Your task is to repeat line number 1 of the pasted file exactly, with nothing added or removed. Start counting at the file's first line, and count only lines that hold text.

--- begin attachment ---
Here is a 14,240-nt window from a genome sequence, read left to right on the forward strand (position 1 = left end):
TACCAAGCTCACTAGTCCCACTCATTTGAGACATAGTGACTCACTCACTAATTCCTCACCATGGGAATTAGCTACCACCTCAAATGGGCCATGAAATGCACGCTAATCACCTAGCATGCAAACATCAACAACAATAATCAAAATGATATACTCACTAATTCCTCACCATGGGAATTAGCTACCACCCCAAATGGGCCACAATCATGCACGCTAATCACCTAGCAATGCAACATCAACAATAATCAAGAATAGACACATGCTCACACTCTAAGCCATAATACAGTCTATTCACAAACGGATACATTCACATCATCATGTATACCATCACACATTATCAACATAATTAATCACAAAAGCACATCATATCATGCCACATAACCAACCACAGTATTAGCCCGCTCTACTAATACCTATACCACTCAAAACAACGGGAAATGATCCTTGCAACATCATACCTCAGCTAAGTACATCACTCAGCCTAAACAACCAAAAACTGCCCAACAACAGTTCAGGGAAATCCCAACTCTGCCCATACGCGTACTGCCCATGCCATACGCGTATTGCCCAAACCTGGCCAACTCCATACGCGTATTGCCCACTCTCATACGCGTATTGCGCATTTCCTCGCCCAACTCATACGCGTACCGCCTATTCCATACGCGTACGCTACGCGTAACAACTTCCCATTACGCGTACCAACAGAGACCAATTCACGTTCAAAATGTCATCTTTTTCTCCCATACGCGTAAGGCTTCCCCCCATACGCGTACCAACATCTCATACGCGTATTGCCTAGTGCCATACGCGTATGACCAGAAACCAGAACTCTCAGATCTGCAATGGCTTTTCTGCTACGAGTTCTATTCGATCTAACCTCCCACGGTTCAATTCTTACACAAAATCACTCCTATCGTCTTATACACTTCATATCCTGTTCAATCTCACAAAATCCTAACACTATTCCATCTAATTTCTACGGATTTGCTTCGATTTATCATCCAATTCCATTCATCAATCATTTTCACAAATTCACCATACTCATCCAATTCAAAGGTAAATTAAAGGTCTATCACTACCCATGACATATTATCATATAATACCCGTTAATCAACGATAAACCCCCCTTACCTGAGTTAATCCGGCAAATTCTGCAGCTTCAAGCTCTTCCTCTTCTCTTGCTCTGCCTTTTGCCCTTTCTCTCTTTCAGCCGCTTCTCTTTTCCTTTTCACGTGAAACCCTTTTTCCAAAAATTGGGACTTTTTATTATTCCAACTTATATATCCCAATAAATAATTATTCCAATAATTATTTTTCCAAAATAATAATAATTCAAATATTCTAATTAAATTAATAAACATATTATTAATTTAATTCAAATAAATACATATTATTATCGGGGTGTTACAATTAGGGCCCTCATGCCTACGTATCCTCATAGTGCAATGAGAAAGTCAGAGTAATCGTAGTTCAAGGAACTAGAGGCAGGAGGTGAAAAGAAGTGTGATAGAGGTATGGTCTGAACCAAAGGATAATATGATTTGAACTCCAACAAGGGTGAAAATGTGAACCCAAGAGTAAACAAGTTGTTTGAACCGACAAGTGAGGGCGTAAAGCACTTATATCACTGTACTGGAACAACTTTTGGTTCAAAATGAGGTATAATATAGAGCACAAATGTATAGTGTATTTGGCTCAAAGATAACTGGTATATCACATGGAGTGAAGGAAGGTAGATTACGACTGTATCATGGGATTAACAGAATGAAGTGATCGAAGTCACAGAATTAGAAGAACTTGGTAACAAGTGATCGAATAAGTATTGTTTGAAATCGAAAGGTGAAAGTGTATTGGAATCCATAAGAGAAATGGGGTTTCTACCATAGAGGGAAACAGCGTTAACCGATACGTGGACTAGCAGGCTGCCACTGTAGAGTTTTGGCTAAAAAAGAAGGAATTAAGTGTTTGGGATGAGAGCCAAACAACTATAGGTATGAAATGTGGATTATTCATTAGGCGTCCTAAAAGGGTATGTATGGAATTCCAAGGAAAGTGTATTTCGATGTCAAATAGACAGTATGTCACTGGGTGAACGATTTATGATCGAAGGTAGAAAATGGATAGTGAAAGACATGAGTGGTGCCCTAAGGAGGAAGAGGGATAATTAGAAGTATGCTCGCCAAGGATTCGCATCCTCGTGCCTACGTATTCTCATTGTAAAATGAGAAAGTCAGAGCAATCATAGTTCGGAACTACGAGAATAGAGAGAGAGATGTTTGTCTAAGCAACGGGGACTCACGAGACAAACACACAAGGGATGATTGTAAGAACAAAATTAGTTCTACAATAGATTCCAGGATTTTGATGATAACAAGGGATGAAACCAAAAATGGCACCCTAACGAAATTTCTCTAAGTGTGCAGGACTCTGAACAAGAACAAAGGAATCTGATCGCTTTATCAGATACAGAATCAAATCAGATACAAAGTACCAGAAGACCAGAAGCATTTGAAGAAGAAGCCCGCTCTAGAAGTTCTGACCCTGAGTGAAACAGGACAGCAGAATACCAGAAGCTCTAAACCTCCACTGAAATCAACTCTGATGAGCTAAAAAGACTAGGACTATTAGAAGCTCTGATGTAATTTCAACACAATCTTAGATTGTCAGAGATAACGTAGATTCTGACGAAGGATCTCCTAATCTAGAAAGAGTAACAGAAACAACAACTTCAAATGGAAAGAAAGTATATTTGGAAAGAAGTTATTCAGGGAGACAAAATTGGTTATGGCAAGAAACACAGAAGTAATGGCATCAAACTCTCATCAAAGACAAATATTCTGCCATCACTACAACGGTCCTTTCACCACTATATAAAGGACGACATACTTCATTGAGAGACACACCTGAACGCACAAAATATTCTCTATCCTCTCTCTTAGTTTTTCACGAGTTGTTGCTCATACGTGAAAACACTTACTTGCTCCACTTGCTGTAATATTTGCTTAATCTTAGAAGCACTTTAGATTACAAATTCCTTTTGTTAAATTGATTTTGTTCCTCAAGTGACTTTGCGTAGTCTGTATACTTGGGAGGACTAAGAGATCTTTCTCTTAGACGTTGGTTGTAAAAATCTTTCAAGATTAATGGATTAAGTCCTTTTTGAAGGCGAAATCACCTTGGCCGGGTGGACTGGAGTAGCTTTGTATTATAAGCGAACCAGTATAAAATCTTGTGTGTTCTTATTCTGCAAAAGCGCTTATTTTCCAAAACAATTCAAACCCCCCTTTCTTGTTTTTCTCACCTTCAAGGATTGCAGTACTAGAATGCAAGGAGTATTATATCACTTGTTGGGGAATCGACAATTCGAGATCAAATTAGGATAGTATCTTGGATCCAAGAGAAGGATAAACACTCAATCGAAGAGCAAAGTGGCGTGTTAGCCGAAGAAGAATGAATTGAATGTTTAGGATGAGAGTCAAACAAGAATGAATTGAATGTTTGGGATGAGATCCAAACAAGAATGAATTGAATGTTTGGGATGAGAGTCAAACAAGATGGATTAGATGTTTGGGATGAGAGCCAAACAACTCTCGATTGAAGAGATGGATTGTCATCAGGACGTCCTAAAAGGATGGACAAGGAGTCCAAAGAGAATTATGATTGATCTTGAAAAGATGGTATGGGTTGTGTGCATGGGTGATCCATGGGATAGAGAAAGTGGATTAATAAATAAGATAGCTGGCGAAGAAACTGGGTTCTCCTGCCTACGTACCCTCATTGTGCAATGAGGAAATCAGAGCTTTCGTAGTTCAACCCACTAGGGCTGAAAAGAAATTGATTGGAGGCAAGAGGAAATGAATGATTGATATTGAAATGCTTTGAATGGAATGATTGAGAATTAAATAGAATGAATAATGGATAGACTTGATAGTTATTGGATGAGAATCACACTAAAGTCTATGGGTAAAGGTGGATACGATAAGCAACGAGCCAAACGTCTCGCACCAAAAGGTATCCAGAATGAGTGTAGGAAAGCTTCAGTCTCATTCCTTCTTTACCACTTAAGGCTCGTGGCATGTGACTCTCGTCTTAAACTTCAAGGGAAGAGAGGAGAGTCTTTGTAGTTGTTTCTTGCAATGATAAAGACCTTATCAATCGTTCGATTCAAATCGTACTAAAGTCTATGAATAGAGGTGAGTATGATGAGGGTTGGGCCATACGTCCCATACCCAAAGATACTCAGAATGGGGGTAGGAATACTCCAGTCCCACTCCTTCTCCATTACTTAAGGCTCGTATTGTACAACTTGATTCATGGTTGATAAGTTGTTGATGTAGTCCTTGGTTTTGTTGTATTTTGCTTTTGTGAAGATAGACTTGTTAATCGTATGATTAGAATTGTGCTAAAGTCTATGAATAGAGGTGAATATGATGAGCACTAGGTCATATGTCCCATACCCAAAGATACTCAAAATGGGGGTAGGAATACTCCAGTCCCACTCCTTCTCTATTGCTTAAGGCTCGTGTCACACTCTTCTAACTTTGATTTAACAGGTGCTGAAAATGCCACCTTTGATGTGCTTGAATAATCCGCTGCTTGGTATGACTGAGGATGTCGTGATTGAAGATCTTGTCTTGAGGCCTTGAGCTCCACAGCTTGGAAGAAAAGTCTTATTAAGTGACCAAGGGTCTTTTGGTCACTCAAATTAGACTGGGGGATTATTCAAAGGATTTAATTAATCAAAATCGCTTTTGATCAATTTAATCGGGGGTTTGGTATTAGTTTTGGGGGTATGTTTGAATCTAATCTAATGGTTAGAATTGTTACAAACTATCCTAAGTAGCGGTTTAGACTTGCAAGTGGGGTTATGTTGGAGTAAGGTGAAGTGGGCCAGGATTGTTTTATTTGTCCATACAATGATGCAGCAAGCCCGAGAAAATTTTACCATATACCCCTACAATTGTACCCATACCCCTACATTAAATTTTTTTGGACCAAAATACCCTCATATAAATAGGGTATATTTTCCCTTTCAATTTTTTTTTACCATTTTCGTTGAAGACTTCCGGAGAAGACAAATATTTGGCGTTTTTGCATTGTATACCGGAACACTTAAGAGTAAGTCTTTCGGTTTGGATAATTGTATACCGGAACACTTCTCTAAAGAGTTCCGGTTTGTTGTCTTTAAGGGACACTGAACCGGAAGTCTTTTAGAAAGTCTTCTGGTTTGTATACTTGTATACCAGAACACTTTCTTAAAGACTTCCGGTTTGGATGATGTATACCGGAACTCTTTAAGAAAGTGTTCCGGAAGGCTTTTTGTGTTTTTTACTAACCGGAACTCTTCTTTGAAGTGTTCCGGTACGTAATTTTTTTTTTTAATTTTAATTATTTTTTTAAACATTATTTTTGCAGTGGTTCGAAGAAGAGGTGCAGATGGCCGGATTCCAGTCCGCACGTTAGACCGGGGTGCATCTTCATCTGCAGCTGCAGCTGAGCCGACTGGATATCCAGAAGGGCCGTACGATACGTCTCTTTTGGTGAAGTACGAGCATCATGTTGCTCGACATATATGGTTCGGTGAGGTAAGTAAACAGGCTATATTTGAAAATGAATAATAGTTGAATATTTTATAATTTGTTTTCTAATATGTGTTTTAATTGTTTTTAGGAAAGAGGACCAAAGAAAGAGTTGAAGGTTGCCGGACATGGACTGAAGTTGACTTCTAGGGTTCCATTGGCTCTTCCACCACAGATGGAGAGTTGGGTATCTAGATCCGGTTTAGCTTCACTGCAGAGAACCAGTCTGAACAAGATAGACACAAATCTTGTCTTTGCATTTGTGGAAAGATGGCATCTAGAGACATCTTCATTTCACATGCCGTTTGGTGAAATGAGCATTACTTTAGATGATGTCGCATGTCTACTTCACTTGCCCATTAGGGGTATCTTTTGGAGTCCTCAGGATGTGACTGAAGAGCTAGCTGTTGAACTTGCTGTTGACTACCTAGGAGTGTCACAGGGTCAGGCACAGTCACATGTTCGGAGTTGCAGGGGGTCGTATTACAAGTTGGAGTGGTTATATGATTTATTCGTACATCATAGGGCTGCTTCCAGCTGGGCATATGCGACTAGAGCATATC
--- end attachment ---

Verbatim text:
Here is a 14,240-nt window from a genome sequence, read left to right on the forward strand (position 1 = left end):